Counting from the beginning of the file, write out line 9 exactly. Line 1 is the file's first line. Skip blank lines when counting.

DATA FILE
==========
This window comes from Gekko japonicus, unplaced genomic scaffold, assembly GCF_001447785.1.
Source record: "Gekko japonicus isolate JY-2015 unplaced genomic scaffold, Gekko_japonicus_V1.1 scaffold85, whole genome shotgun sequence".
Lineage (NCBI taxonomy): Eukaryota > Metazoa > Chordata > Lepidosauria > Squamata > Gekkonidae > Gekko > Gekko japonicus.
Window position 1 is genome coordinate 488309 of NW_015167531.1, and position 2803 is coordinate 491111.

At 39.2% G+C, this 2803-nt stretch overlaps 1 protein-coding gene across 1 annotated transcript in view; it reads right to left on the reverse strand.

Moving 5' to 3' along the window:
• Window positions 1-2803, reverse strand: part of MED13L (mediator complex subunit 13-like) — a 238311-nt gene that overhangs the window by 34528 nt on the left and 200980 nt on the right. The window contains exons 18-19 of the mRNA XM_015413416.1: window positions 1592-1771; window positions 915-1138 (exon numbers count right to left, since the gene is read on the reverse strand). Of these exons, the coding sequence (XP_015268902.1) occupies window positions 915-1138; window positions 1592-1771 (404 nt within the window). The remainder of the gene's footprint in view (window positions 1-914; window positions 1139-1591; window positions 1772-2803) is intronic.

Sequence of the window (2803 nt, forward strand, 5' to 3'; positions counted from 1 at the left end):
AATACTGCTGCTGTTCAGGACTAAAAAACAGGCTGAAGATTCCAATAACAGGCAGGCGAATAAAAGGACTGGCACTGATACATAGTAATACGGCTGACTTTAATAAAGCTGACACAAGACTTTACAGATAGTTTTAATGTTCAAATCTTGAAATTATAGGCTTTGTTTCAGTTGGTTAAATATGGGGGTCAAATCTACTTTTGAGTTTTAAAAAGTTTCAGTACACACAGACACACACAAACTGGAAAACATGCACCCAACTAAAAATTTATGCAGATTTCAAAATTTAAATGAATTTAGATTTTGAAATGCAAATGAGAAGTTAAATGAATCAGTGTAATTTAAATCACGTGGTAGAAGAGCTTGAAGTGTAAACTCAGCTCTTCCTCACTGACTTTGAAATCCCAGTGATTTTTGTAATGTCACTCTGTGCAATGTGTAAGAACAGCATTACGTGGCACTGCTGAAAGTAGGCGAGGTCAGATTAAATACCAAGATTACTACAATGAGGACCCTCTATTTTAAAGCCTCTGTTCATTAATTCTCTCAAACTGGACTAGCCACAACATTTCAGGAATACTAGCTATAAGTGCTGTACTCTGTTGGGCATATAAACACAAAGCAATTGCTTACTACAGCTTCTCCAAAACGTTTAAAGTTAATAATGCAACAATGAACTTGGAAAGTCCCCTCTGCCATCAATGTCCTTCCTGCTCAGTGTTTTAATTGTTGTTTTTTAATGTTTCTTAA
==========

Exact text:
AATACTGCTGCTGTTCAGGACTAAAAAACAGGCTGAAGATTCCAATAACAGGCAGGCGAATAAAAGGACTGGCACTGATACATAGTAATACGGCTGACTTTAATAAAGCTGACACAAGACTTTACAGATAGTTTTAATGTTCAAATCTTGAAATTATAGGCTTTGTTTCAGTTGGTTAAATATGGGGGTCAAATCTACTTTTGAGTTTTAAAAAGTTTCAGTACACACAGACACACACAAACTGGAAAACATGCACCCAACTAAAAATTTATGCAGATTTCAAAATTTAAATGAATTTAGATTTTGAAATGCAAATGAGAAGTTAAATGAATCAGTGTAATTTAAATCACGTGGTAGAAGAGCTTGAAGTGTAAACTCAGCTCTTCCTCACTGACTTTGAAATCCCAGTGATTTTTGTAATGTCACTCTGTGCAATGTGTAAGAACAGCATTACGTGGCACTGCTGAAAGTAGGCGAGGTCAGATTAAATACCAAGATTACTACAATGAGGACCCTCTATTTTAAAGCCTCTGTTCATTAATTCTCTCAAACTGGACTAGCCACAACATTTCAGGAATACTAGCTATAAGTGCTGTACTCTGTTGGGCATATAAACACAAAGCAATTGCTTACTACAGCTTCTCCAAAACGTTTAAAGTTAATAATGCAACAATGAACTTGGAAAGTCCCCTCTGCCATCAATGTCCTTCCTGCTCAGTGTTTTAATTGTTGTTTTTTAATGTTTCTTAA